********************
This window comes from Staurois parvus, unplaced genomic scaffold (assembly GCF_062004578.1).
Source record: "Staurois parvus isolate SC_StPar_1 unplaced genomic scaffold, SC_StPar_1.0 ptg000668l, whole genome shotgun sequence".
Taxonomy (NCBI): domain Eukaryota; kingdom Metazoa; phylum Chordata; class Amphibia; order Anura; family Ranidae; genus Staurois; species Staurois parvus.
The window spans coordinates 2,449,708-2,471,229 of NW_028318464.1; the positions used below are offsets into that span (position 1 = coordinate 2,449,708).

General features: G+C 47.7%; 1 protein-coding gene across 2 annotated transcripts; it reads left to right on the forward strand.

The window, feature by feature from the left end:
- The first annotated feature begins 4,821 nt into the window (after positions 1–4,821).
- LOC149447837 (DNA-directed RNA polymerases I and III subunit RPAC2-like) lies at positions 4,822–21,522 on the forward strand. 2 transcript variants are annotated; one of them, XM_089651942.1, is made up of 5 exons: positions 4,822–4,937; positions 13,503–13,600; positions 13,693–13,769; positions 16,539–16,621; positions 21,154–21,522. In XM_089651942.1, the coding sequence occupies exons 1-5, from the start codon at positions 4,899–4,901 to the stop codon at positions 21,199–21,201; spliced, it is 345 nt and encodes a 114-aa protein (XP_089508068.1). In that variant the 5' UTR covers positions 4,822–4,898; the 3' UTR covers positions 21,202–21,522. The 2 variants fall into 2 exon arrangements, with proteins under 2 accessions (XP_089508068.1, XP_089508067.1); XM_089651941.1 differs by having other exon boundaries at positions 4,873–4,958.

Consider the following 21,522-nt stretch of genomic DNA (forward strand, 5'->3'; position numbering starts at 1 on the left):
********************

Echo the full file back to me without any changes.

This window comes from Staurois parvus, unplaced genomic scaffold (assembly GCF_062004578.1).
Source record: "Staurois parvus isolate SC_StPar_1 unplaced genomic scaffold, SC_StPar_1.0 ptg000668l, whole genome shotgun sequence".
Taxonomy (NCBI): domain Eukaryota; kingdom Metazoa; phylum Chordata; class Amphibia; order Anura; family Ranidae; genus Staurois; species Staurois parvus.
The window spans coordinates 2,449,708-2,471,229 of NW_028318464.1; the positions used below are offsets into that span (position 1 = coordinate 2,449,708).

General features: G+C 47.7%; 1 protein-coding gene across 2 annotated transcripts; it reads left to right on the forward strand.

The window, feature by feature from the left end:
- The first annotated feature begins 4,821 nt into the window (after positions 1–4,821).
- LOC149447837 (DNA-directed RNA polymerases I and III subunit RPAC2-like) lies at positions 4,822–21,522 on the forward strand. 2 transcript variants are annotated; one of them, XM_089651942.1, is made up of 5 exons: positions 4,822–4,937; positions 13,503–13,600; positions 13,693–13,769; positions 16,539–16,621; positions 21,154–21,522. In XM_089651942.1, the coding sequence occupies exons 1-5, from the start codon at positions 4,899–4,901 to the stop codon at positions 21,199–21,201; spliced, it is 345 nt and encodes a 114-aa protein (XP_089508068.1). In that variant the 5' UTR covers positions 4,822–4,898; the 3' UTR covers positions 21,202–21,522. The 2 variants fall into 2 exon arrangements, with proteins under 2 accessions (XP_089508068.1, XP_089508067.1); XM_089651941.1 differs by having other exon boundaries at positions 4,873–4,958.

Consider the following 21,522-nt stretch of genomic DNA (forward strand, 5'->3'; position numbering starts at 1 on the left):